Jack Effra was never aware of the voices. But they were everywhere: speaking about his walk in Londis in Milton Keynes, speaking about his taste for the continent in Cafe Rouge in Chiswick; talking about his possible-love-of-S&M in seedy underground clubs in Glasgow. All the month long the voices stretched the length and breadth of the UK, even in places spilling over the Channel into Europe. At airport lounges at Schiphol young girls discussed his jawline and dimples in great detail. Night time didn't stop the voices: they nestled down fibre optic cables to password-protected inboxes, to convulsing phones on bedside tables. Even through letter boxes in carefully hand-addressed envelopes.
On August 12th 2012 Jack headed down the steps into his basement flat. The door rucked up two letters on the mat as it opened, one about changing internet providers, the other one asking if he wanted to renew his membership with the British Spy Society. He shoved the latter on a metal hall table.
He logged on to his computer, then his email, then twitter. He clicked the cursor on the blank field and began typing: "I'm proud. Your salvation is near. Rgrds, @moontide."
New message: "Task 2: Befriend the man who stands outside Exit 2 of Holloway Road Tube by the kebab shop reading Tess of the D'Urbervilles. Introduce him to the polka dot dress wearing girl from Dorset who enters by the main exit at 5.18 each evening. I require £50 the rest is yours."
Within ten minutes the message has been read by 30 people.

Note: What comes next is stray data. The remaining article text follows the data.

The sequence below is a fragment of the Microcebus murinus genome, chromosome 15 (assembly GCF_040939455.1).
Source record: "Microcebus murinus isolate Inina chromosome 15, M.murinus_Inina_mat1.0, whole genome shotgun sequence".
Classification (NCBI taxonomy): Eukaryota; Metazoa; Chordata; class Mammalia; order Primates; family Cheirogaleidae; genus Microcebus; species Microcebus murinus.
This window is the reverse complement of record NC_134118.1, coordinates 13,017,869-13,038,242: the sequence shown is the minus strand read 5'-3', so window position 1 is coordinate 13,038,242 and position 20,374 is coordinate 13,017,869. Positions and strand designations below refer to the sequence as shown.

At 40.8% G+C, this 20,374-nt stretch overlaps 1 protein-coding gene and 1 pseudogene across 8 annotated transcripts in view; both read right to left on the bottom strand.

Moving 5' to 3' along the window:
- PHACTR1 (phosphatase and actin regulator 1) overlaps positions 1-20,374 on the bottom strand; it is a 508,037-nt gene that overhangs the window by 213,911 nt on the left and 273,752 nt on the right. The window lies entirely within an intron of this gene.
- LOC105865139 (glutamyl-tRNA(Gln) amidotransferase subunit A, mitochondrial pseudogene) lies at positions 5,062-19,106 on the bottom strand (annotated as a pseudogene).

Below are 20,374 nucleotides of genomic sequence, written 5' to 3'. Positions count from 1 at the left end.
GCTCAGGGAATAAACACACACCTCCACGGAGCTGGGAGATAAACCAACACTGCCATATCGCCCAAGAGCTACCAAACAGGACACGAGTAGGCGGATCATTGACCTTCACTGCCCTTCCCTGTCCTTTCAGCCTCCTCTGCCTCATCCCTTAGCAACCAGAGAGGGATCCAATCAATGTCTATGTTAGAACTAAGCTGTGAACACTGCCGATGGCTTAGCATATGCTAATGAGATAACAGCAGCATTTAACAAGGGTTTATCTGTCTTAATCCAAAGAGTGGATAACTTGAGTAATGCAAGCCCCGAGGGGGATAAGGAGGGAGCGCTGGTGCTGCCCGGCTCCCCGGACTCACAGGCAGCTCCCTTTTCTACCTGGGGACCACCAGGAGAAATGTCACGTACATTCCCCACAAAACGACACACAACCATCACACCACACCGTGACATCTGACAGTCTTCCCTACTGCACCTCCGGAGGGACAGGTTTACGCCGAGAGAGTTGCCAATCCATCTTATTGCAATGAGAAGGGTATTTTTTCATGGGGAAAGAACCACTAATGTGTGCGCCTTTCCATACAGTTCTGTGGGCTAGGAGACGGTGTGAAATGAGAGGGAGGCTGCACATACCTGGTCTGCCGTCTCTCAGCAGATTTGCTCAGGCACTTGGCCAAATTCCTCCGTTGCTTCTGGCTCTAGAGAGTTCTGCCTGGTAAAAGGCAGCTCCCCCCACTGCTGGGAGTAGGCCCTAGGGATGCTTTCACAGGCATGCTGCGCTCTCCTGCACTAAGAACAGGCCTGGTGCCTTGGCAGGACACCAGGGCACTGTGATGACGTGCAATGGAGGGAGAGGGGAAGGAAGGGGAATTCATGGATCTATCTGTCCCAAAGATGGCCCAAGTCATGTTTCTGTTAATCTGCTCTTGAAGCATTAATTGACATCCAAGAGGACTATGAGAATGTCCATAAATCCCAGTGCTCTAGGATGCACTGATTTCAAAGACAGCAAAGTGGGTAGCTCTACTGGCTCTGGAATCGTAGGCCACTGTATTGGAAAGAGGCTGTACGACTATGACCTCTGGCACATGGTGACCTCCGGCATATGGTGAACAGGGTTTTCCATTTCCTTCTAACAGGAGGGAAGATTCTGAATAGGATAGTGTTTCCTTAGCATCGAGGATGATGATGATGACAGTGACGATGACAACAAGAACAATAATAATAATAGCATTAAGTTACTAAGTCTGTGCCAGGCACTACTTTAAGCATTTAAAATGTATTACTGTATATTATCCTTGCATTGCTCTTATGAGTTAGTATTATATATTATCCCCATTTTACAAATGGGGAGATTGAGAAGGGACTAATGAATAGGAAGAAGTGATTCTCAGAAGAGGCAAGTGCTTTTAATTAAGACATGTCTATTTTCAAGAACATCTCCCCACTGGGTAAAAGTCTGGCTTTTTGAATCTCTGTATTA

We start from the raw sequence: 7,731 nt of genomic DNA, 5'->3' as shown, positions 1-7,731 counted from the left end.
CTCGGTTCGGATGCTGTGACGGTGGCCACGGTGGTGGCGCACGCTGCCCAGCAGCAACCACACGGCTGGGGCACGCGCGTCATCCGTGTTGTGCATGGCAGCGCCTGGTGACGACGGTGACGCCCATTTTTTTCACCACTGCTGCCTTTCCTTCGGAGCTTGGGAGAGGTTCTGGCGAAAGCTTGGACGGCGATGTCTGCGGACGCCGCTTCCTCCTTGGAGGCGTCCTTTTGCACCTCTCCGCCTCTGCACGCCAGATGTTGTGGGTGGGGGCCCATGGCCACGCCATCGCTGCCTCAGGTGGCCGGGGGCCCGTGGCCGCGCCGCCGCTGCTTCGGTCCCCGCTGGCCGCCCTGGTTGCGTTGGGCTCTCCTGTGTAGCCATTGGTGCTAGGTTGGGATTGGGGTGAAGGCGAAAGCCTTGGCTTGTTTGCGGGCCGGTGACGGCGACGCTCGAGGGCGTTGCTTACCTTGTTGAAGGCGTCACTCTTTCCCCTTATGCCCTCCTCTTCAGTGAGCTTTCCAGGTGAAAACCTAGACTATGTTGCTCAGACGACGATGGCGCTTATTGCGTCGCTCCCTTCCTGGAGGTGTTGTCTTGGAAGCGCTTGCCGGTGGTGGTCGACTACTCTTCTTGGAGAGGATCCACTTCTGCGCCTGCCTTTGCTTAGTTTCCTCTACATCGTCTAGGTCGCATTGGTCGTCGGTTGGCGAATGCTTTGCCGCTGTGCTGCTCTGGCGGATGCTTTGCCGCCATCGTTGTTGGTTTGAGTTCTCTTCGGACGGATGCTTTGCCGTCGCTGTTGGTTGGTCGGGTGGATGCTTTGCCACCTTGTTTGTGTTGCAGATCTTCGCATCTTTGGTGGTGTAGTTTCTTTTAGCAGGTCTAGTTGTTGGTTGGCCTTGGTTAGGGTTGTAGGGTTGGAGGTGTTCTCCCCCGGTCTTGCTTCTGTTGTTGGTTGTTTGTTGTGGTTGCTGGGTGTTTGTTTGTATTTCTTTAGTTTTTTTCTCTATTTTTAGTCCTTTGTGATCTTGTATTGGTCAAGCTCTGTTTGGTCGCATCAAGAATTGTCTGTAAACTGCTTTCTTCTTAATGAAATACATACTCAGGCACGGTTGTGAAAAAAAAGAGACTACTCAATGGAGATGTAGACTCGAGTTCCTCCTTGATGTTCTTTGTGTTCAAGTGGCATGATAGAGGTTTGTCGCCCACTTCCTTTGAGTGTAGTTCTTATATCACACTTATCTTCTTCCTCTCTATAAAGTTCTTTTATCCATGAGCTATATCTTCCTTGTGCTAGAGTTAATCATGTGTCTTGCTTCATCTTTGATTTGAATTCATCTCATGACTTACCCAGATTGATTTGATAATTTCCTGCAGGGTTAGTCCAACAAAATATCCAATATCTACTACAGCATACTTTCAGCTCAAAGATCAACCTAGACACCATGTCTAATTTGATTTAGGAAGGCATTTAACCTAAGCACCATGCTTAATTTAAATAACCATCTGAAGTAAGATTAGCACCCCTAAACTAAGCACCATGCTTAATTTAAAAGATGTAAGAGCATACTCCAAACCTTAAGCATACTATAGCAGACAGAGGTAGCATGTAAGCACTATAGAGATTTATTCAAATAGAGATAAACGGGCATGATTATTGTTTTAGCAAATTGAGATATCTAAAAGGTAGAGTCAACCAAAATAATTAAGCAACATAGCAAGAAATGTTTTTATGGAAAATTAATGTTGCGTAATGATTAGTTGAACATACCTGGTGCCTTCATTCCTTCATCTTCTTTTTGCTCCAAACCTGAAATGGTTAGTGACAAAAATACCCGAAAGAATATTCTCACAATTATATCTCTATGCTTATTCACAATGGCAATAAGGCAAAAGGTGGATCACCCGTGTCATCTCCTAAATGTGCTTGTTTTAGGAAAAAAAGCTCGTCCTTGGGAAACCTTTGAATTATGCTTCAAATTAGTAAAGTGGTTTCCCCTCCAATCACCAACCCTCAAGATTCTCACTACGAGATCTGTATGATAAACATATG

"@redstalker The job is yours, inform results. Rgds, @moontide"
The next morning in Palmers Green, North London, Richard Hugues awakes, switches on his bedside lamp and picks a diamond of sleep crust from his right eye. He takes a swig of water and places the mug back on Tess of the D'Urbervilles adding to its ever increasing constellation of mug rings. By 7.10 he has left his flat, walked free of the cul-de-sac, and touched in his Oyster card at the station, his finger keeping his place in the book during the process. He boards the train, 2 minutes delayed in arriving. Brushing pastry crumbs off his lap, he eventually disembarks at Holloway Road 40 minutes later, and is lifted up the great escalator's tongue into the cool, fume-scented air of Central London. Turning to Exit 2 he feels a tap on his shoulder. He jumps.
"S'cuse me pal, sorry to bother you, do you know if there's a chemist near here?"
"Er... Yeah I think if you go up those stairs and to the right."
"Up those stairs?"
The man points in the wrong direction.
"No I think it's up there."
"Only I'm not feeling well and could do with some advice from them you know."
Richard Hugues puts his hand in his pocket and checks for his wallet as he's heard about these types, and knew that such occasions called for him to counter his naturally trusting nature. He treads the stairs carefully behind a wafting polka dot skirt and two neatly arched heels.
"Over there, you see between Cash Converters and that dodgy looking takeout joint?"
"Ah yes, amazing. Thanks so much, pal."
"No problem, hope you feel better."
It was then he noticed out the corner of his eye something fall to the ground, and hit the pavement with a soft slap. Flickering between the shuffling feet he saw a brown parcel, and above it, a canvas bag, one strap over a shoulder, another trailing alongside a polka dot skirt making the bag's mouth gape widely.